If I needed it, I'd certainly be willing to give it a shot. Certainly medical technology is failable (I know someone that had a replaced hip recalled), but enough of it works quite well to make the odds worth it in my mind.
Yes, why not? I think such a artificial pancreas is not more dangerous than a cardiac pacemaker. And medical devices have to guarantee various safety standards like IEC 61508. But I can not imagine to wear such a device at bedtime or during sporting activities like jogging.
That's a very good question Rick. I find it interesting that the phones won't need FDA certificiation. I understand there are a lot of gripes about the FDA certification process, but this may be a good illustration of why that process is in place. It's one thing to be annoyed about dropped calls or your phone freezing up, but if your health depends on it working properly, seems like there could be quite a reliability gap between different models.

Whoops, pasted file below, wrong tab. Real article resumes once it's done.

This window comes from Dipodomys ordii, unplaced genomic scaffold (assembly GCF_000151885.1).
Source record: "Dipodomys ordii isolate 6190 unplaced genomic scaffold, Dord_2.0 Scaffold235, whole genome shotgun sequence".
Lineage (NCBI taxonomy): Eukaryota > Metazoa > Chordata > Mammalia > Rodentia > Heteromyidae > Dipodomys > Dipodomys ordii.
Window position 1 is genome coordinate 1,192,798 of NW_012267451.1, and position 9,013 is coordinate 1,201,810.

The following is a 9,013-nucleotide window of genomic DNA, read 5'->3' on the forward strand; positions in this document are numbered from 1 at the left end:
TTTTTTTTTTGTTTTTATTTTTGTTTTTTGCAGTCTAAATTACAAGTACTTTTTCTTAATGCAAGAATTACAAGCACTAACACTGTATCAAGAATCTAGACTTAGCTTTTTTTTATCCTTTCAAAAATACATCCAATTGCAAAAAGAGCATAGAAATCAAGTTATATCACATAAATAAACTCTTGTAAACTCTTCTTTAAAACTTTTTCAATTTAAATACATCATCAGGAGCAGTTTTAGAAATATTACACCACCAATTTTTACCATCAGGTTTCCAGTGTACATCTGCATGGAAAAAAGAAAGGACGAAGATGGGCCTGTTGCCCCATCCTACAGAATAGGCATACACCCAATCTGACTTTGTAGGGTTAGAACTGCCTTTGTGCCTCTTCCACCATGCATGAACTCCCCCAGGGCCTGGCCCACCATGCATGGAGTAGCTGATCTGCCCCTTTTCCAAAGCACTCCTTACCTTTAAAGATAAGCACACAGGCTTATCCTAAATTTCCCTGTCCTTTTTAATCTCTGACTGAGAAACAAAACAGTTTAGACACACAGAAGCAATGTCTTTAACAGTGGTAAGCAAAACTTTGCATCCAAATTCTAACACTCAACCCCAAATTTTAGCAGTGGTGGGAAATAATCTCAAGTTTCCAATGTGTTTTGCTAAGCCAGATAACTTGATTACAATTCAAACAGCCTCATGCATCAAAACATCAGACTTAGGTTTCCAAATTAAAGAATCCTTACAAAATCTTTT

I am a Type 1 and took 4-5 shots per day for 20 years, til I got on a pump 10 years ago. Now my glucose meter is linked via Bluetooth to the pump and it has been very reliable, using it 24/7. I often thought about the security though and having someone be able to adjust my pump/insulin without my knowledge. The algorithm for proper insulin injection has to be akin to navigating the Voyager 1 at the edge of the solar system.
What are the engineering and design challenges in creating successful IoT devices? These devices are usually small, resource-constrained electronics designed to sense, collect, send, and/or interpret data. Some of the devices need to be smart enough to act upon data in real time, 24/7. Are the design challenges the same as with embedded systems, but with a little developer- and IT-skills added in? What do engineers need to know? Rick Merritt talks with two experts about the tools and best options for designing IoT devices in 2016. Specifically the guests will discuss sensors, security, and lessons from IoT deployments.